Amongst all dividend policy theories proposed upon there is none that has proved to be absolute and this reflects with the volatility of shares existing in the market. However, while the giant companies have withstood the test of time as against their interesting These shackles of wrongly developed notions need dividend policies many have failed trying to follow to be broken off their footsteps. and people be NAME OF COMPANY TRADING AS MARKET Indeed it is ramade aware of the VALUE ther difficult to long term benefits (Billions) predict the marof their invest- GOOGLE GOOG 291.9 ments in the form BERKSHIRE-HATHAWAY ket reaction toBRKB 187.3 of capital gains AMAZON.COM wards any AMZN 126.1 over the long run. GILEAD SERVICES GILD 80.7 changes in the The dividend poliE-BAY EBAY 66.8 dividend policy cy is not merely a AMERICAM INTERNATIONAL AIG 66.9 as it’s more of a tool and necessity YAHOO YHOO 29.3 of the companies short jerk and ADBE 22.1 to maintain their ADOBE levelling out CTSH 201 stand rather the COGNIZANT TECHNOLOGY thing or it can companies need to even lead to drastic changes –sometimes to cataclear out to their investors their long term objectives and how are they safeguarding their stockholder’s strophic levels for a company. interest over the long term. If a company which has been paying dividends sudWarren Buffet’s Berksire- Hathaway is a perfect ex- denly resorts to change and reduces it the investors ample- an active acquirer of businesses that retaining might interpret in many ways. Again the market sencash flow is a key ingredient of success. This tells us timents as well as the speculations may create chaos. that-“Don’t just focus on companies that don’t yet This in turn would thereby make the price of the have dividends. Some companies that have the potential for robust dividend growth like the FORD shares to fall even if the company wanted to save for (NYSE) could triple its current 40% a share divi- improving upon its business and aiming at long term dend over the next few years without making a dent benefits. in the balance sheet.” In the other case round if a company paying little divi“Patience and dedication is the key”. The shareholder is like a long term guardian with personal interest dends starts paying dividends initially there would be who becomes family to the happiness or distress, the a tear of happiness on the benefits offered and huge growth or ruins, the please and the pains, the turmoil buy outs would occur moving the stock prices up but and the walk-away of the firm invested in. What after some time the prices would again slowly go needs to be understood is that a good investment cli- down. But there are chances in for a surprise in such mate is reflected sharply by the share markets? Also, cases too. So think and think hard before putting your another feature is the market sentiment. bets in the stock markets as a sound peek into the naSpeculation is good for any market. However, too ture of benefit you are looking for and the time frame much of speculation can be worrisome and raise doubts of stability and sustainability of the market you consider to achieve it in, you may have to link which none of the governments or regulatory or pa- yourself strongly to the dividend policy of the comparental bodies would want to exist. A safe market ny being considered. The “More risk more gain” statekeeps the money rotating and while it is a game of ment is nonetheless true. 34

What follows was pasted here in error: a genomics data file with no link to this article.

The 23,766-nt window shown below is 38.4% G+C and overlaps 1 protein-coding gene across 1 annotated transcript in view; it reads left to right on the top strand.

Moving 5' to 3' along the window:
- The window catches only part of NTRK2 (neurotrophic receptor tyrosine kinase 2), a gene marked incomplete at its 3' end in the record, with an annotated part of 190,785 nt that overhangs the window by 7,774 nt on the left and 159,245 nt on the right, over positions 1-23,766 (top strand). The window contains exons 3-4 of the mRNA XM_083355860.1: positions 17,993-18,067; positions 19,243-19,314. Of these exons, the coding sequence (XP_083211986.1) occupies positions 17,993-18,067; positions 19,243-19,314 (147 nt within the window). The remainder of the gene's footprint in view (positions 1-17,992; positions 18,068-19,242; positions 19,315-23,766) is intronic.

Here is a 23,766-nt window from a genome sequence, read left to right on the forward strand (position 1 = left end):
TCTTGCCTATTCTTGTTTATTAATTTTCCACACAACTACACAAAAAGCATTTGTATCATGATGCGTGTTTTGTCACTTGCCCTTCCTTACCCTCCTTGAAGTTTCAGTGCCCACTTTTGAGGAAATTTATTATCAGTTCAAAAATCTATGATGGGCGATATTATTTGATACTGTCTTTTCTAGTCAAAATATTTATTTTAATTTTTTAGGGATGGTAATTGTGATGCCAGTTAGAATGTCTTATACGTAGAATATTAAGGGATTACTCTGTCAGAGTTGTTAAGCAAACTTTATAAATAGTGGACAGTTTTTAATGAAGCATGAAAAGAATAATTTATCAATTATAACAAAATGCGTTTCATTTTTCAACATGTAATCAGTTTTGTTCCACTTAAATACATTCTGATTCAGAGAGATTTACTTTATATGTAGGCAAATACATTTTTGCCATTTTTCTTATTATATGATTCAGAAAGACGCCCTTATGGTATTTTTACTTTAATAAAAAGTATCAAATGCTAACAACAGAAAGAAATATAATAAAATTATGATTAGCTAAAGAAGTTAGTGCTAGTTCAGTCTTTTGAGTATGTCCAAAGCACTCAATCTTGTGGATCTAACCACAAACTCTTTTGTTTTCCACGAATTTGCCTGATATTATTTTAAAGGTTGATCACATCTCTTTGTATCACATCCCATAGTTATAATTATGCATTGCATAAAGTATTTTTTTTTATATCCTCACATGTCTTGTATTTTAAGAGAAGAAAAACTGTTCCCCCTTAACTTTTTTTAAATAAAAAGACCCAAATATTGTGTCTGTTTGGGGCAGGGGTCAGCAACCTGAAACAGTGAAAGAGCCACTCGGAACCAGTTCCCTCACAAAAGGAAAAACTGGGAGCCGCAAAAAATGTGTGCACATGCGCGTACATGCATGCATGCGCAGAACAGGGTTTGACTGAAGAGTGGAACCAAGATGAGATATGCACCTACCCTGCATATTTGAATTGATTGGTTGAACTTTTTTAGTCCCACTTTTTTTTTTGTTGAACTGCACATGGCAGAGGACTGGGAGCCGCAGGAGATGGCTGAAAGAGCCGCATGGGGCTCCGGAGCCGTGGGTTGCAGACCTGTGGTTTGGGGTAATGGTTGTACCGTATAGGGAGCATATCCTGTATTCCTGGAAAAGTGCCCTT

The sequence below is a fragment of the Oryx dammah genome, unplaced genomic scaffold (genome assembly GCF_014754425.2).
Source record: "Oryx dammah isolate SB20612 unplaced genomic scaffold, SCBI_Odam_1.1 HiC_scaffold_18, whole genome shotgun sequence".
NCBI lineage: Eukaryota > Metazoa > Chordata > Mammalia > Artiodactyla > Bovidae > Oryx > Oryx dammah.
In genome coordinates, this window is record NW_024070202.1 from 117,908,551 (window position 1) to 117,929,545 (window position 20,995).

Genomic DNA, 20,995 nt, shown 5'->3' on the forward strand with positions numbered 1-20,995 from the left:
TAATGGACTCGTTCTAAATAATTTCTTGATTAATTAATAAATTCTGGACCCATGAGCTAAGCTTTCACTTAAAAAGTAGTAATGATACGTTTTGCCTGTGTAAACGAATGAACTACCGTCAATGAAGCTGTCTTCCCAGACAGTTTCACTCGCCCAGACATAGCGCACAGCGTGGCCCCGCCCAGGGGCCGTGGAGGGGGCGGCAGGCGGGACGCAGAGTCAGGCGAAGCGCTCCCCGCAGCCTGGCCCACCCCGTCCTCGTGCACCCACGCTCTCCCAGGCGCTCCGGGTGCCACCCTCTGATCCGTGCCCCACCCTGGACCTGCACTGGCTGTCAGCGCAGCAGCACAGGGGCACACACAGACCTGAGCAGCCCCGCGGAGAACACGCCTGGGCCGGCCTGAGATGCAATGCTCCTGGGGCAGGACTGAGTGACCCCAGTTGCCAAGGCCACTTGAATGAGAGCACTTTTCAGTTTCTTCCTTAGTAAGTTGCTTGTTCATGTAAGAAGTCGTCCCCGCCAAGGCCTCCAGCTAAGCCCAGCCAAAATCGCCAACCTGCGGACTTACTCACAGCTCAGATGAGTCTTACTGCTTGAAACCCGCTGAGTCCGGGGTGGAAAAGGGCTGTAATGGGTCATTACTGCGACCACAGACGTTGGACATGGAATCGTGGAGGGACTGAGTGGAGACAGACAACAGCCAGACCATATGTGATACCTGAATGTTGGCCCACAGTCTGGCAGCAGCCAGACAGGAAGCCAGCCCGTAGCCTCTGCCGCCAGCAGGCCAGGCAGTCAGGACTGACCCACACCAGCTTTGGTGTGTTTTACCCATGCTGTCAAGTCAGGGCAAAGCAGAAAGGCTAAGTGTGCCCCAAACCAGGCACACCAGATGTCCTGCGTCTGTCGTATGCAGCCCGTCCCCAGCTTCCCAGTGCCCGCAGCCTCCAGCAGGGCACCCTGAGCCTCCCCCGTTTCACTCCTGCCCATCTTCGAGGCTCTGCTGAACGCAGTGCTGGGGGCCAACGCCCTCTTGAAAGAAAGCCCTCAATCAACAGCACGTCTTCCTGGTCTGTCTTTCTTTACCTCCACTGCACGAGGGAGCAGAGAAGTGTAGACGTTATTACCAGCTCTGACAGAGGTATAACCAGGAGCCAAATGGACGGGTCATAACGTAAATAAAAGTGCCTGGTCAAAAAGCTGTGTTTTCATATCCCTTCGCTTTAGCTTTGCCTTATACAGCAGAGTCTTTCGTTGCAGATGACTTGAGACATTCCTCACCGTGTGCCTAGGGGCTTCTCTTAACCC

The Senior Committee 2013 - 14